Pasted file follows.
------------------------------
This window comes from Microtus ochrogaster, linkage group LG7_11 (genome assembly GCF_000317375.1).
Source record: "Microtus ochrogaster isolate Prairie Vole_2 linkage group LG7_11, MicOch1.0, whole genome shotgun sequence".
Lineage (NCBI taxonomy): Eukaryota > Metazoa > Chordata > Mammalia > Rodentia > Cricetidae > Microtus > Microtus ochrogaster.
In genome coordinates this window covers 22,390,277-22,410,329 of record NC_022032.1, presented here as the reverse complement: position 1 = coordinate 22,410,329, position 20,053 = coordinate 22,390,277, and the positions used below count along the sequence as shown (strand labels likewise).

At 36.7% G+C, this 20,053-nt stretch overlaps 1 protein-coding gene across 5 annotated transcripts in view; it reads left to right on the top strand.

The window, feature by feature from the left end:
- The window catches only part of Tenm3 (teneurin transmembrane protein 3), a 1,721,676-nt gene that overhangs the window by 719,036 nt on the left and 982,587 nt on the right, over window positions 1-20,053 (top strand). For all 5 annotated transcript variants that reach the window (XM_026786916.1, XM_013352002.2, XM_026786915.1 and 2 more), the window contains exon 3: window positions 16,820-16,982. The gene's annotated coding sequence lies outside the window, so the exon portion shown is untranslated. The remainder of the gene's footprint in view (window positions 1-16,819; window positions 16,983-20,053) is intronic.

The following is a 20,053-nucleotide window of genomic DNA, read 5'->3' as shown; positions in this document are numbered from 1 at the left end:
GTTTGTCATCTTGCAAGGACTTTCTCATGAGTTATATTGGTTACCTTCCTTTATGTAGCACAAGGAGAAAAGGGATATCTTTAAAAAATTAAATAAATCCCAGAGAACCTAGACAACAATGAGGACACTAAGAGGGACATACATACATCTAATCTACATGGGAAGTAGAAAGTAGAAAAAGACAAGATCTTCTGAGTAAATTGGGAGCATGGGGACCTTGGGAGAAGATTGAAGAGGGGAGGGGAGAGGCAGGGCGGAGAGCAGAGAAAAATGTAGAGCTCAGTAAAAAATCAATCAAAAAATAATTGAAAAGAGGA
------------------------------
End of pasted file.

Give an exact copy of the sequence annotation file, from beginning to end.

This window comes from Microtus ochrogaster, linkage group LG7_11 (genome assembly GCF_000317375.1).
Source record: "Microtus ochrogaster isolate Prairie Vole_2 linkage group LG7_11, MicOch1.0, whole genome shotgun sequence".
Lineage (NCBI taxonomy): Eukaryota > Metazoa > Chordata > Mammalia > Rodentia > Cricetidae > Microtus > Microtus ochrogaster.
In genome coordinates this window covers 22,390,277-22,410,329 of record NC_022032.1, presented here as the reverse complement: position 1 = coordinate 22,410,329, position 20,053 = coordinate 22,390,277, and the positions used below count along the sequence as shown (strand labels likewise).

At 36.7% G+C, this 20,053-nt stretch overlaps 1 protein-coding gene across 5 annotated transcripts in view; it reads left to right on the top strand.

The window, feature by feature from the left end:
- The window catches only part of Tenm3 (teneurin transmembrane protein 3), a 1,721,676-nt gene that overhangs the window by 719,036 nt on the left and 982,587 nt on the right, over window positions 1-20,053 (top strand). For all 5 annotated transcript variants that reach the window (XM_026786916.1, XM_013352002.2, XM_026786915.1 and 2 more), the window contains exon 3: window positions 16,820-16,982. The gene's annotated coding sequence lies outside the window, so the exon portion shown is untranslated. The remainder of the gene's footprint in view (window positions 1-16,819; window positions 16,983-20,053) is intronic.

The following is a 20,053-nucleotide window of genomic DNA, read 5'->3' as shown; positions in this document are numbered from 1 at the left end:
GTTTGTCATCTTGCAAGGACTTTCTCATGAGTTATATTGGTTACCTTCCTTTATGTAGCACAAGGAGAAAAGGGATATCTTTAAAAAATTAAATAAATCCCAGAGAACCTAGACAACAATGAGGACACTAAGAGGGACATACATACATCTAATCTACATGGGAAGTAGAAAGTAGAAAAAGACAAGATCTTCTGAGTAAATTGGGAGCATGGGGACCTTGGGAGAAGATTGAAGAGGGGAGGGGAGAGGCAGGGCGGAGAGCAGAGAAAAATGTAGAGCTCAGTAAAAAATCAATCAAAAAATAATTGAAAAGAGGA